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Jewish World Review June 21, 2004 / 2 Tamuz, 5764

Debra J. Saunders

Debra J. Saunders
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Bush- McCain

http://www.NewsAndOpinion.com | President Bush should ask Sen. John McCain to be his running mate.


Dick Cheney has done a fair enough job as vice president. But he's not going to bring any new voters to a ticket that is fighting for its very survival, and it doesn't help that many voters think of him as R-Halliburton.


The veep's ticker isn't in the pink of health; he can bow out of the race gracefully, saying he's doing so for health reasons, then spend his golden years as a venerable GOP icon who sacrificed his privileged position for the good of the party.


McCain would draw voters to the GOP ticket. The Arizona senator has a reputation as a maverick who nonetheless can work with pols on both sides of the aisle; he appeals to voters outside the traditional Republican base. Democrats like McCain. Independents like McCain. OK, some Republicans don't like McCain, but they like Bush and that should be enough.


Morris Fiorina, a political scientist at Stanford and the Hoover Institution, is working on a book that argues that American voters aren't as polarized as polls suggest; he believes the real polarization prevails among political elites, and the immoderate candidates parties nominate. While many political scientists see the country as hopelessly polarized, Fiorina believes that centrist candidates can break the gridlock and win elections.


To Fiorina, there's no question that McCain would help either ticket.


Democrat John Kerry reportedly asked McCain to be his running mate, but McCain said no.


McCain was right to do so. Feminists would have hounded McCain until he renounced his anti-abortion position. If he did so, McCain wouldn't be McCain, revered for putting principle first. If he didn't, he would drive lefty votes to Ralph Nader.


But McCain could run with Bush and be true to his own politics. Fiorina liked the idea of a Bush/McCain ticket because McCain has a reputation as a problem solver — whereas Bush is seen to many as ''stubborn'' and ''ideologically rigid.''


The best part is: admitting McCain into the Bush inner circle would signal a needed change in the Bush White House — and the Bushies wouldn't even have to admit it.


What is Dubya's biggest shortcoming? His demand for extreme loyalty has isolated him, so that Bush is surrounded by people who think the same thoughts and see it as their duty to keep the inner circle orthodox. Secretary of State Colin Powell provides the exception to the rule, but he is the exception. (He would be a good veep nominee, too.) As Bob Woodward's "Plan of Attack" makes clear, there has been insufficient debate within this administration, when the president might have benefited from hearing different voices.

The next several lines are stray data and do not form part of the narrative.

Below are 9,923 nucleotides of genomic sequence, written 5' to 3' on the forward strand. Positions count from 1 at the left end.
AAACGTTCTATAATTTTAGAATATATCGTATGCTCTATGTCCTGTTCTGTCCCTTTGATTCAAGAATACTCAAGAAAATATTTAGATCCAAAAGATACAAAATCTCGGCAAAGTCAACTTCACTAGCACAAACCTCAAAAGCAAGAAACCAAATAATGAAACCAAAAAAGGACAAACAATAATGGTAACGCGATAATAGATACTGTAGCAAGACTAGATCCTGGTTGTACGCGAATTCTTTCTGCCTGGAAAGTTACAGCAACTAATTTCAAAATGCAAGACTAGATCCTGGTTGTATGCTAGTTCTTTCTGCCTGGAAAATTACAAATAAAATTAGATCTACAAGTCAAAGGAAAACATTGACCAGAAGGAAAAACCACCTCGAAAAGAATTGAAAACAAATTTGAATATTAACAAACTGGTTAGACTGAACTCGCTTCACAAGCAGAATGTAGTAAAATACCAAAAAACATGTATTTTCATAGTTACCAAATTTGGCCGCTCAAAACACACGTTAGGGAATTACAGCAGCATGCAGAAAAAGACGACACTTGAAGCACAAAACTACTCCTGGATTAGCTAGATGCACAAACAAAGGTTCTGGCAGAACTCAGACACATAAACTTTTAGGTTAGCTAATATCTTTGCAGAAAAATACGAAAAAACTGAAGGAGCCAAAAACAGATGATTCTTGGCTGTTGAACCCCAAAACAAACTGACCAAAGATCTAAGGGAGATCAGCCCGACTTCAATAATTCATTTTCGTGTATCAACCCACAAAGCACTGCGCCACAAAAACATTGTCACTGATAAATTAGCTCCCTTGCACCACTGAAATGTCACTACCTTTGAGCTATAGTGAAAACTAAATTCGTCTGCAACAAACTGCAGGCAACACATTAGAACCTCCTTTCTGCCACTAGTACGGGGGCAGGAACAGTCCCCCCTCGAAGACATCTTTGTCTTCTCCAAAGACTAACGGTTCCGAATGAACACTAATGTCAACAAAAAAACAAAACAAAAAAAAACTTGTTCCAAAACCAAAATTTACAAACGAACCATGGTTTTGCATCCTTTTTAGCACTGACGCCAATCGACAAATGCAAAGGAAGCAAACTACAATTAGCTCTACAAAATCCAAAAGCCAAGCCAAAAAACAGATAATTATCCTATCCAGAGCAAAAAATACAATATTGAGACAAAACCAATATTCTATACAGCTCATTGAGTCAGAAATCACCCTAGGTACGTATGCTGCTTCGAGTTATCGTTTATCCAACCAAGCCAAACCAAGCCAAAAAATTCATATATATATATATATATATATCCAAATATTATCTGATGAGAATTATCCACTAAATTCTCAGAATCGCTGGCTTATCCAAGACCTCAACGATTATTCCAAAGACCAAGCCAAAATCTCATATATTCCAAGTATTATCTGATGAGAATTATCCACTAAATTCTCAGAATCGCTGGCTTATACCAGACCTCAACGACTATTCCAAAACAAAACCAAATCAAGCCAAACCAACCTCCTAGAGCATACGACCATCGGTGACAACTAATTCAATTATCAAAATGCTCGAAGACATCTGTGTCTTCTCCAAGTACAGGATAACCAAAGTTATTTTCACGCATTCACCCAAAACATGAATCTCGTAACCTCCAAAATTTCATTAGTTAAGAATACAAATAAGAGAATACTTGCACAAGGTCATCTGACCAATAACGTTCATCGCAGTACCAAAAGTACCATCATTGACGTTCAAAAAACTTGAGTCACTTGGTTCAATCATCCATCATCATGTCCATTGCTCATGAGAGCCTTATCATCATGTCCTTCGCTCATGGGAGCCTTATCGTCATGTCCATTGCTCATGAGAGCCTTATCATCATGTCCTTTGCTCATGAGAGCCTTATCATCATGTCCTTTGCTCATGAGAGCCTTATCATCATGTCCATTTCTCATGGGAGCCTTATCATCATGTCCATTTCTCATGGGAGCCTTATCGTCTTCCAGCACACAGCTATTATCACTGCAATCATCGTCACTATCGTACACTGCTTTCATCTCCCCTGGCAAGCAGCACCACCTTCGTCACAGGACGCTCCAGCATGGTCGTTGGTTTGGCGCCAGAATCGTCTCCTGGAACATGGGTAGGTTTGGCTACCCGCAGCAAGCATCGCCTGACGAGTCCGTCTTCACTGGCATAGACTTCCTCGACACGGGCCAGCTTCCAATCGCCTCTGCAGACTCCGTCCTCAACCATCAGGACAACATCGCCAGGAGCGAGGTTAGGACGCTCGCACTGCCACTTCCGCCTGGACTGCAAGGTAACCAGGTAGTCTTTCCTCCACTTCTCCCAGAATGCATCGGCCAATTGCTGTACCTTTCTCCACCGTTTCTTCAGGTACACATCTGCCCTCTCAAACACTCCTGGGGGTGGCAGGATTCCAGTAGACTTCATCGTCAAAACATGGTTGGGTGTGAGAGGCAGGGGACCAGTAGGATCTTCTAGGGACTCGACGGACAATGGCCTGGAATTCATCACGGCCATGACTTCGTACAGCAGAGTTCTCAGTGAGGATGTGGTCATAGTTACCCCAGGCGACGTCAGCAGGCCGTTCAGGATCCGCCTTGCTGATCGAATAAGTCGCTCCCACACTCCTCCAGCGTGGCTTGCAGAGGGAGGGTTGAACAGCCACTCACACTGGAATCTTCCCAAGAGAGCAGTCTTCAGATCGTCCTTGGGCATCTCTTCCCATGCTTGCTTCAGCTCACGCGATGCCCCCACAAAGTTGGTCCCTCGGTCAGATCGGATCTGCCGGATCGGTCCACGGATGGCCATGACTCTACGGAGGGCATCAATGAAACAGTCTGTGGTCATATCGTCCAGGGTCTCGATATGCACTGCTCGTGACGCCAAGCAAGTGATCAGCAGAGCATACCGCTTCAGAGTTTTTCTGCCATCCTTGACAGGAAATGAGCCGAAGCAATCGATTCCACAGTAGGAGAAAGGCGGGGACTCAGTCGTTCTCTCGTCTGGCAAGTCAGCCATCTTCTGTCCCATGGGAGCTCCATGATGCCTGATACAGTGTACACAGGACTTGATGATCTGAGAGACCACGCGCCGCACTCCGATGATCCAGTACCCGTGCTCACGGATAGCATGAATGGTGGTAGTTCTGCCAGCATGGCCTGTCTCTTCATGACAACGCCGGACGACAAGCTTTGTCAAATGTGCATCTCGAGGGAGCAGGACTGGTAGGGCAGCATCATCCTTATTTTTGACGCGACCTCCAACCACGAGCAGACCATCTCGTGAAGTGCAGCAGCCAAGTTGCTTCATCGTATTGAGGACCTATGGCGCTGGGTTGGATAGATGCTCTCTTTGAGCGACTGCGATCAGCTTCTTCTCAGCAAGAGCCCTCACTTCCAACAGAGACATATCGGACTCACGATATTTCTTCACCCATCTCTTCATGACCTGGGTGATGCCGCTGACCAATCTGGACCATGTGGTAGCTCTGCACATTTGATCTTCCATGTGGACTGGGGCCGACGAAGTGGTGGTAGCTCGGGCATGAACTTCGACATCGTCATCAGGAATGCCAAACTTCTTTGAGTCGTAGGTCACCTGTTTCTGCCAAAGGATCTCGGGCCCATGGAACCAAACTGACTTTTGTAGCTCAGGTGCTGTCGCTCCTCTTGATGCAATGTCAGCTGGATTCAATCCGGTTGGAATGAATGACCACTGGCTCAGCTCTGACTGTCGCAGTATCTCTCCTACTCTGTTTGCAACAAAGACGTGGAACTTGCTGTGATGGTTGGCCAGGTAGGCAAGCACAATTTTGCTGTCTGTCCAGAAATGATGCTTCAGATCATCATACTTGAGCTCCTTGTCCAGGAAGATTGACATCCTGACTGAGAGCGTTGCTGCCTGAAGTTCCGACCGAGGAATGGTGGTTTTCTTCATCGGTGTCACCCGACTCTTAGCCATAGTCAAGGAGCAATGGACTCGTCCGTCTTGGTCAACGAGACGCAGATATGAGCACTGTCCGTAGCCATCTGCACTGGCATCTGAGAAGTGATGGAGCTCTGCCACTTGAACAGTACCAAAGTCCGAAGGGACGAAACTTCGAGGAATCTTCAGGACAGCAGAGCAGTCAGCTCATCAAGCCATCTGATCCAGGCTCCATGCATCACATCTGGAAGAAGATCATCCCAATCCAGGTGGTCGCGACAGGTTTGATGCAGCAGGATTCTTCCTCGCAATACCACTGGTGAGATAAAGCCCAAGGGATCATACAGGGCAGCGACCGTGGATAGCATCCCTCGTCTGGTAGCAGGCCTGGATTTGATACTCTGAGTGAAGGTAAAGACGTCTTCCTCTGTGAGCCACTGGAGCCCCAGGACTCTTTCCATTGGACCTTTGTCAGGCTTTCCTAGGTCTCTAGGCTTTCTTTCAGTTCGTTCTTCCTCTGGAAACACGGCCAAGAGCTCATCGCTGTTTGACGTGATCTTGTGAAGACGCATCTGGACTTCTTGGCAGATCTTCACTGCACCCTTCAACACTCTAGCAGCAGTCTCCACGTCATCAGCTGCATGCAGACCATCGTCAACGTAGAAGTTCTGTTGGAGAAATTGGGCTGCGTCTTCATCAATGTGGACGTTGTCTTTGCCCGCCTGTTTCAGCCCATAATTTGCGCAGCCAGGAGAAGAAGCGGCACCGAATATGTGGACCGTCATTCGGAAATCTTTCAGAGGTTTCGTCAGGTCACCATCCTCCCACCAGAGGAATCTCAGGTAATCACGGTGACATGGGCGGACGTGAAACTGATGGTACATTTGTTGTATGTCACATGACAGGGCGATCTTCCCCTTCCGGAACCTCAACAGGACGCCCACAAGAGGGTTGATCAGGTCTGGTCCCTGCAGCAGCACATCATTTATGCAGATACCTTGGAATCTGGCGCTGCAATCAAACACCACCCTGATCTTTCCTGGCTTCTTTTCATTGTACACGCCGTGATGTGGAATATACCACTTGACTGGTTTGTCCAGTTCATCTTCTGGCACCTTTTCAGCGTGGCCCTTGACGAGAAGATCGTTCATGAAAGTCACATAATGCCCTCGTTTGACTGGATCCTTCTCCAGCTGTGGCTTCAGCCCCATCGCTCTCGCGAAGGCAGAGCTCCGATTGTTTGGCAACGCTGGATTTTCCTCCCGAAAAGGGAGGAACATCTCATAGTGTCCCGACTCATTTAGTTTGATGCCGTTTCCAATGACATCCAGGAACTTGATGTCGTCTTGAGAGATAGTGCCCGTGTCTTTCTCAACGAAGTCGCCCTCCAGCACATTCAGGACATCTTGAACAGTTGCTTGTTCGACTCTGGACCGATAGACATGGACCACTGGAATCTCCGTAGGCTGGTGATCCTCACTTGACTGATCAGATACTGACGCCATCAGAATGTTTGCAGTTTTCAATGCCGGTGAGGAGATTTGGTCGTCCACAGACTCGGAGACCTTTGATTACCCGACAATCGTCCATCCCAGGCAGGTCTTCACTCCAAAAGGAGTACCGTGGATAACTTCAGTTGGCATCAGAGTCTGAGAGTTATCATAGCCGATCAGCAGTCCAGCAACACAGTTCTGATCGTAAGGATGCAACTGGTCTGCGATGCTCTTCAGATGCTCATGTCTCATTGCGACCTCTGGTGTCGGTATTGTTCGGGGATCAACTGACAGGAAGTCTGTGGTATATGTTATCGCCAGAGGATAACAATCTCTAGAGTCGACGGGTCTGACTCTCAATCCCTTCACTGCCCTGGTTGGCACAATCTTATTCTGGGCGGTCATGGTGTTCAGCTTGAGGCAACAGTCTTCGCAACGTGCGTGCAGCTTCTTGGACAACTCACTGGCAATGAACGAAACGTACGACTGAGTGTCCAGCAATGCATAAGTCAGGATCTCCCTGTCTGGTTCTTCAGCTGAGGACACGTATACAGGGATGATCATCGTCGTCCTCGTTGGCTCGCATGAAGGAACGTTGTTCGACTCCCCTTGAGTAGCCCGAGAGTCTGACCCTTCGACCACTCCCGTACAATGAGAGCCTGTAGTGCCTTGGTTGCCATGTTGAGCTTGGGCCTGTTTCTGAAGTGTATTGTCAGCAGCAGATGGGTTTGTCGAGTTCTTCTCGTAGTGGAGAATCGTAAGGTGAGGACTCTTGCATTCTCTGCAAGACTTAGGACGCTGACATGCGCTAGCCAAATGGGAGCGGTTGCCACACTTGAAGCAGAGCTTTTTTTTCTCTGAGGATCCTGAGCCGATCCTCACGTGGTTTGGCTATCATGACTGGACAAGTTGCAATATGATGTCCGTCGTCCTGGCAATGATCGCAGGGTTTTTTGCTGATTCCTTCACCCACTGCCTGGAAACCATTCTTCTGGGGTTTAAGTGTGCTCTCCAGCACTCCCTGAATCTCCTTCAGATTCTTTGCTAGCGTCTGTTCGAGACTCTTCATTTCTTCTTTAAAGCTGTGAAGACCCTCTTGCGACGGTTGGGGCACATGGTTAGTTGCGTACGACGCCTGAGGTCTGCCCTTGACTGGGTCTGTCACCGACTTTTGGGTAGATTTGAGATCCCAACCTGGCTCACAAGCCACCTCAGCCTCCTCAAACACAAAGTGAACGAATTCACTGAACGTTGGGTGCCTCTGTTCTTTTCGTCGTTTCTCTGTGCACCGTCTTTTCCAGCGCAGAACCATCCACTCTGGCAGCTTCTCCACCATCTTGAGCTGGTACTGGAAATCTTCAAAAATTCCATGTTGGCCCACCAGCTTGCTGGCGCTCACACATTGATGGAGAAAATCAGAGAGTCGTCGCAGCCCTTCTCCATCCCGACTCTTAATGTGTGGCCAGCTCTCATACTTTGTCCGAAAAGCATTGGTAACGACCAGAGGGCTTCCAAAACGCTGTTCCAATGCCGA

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Bush, of all people, should realize how hyper-loyalty can hurt a candidate. In 1992, advisers to Bush pere were intent on locking other people out of their exclusive club. But politicians don't win by being exclusive. They win by welcoming other viewpoints and constituents into the fold. Alas, the Bushies were so successful in keeping rivals out that they kept good people from getting in.


Lucky for Bill Clinton.


The two biggest obstacles to my proposal are of course Bush and McCain, who don't particularly like each other even if their frosty relations have thawed to the point that has McCain stumping for Bush this weekend.


McCain already has declared he won't be a vice president. But if Bush promises to give McCain a role in setting defense policy, McCain might see a chance to do good, improve conditions for America's fighting forces while achieving America's political and military goals in Iraq — and be the lead GOP presidential choice in 2008.


As for Bush, he should know that humility is good for the soul. Appealing to McCain's better nature also would allow Bush to expand a skill set — charm — that he too long has reserved for Democrats only. It would show the country a Bush willing to think outside the box in which he has been sheltered for too long.


Fiorina sees the real dividing line in America as a schism between politicians who want to solve problems and politicians who don't.


McCain clearly belongs in that first class. He has worked with Democratic senators, and he has bucked his party when he believed it was in the nation's interest.


I believe Bush sees himself in that first class as well. But many voters don't see that man. They instead see a man who can't break away from his advisers and who puts personal friendships and loyalties ahead of the national interest.


President Bush needs their votes to win re-election.

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© 2003, Creators Syndicate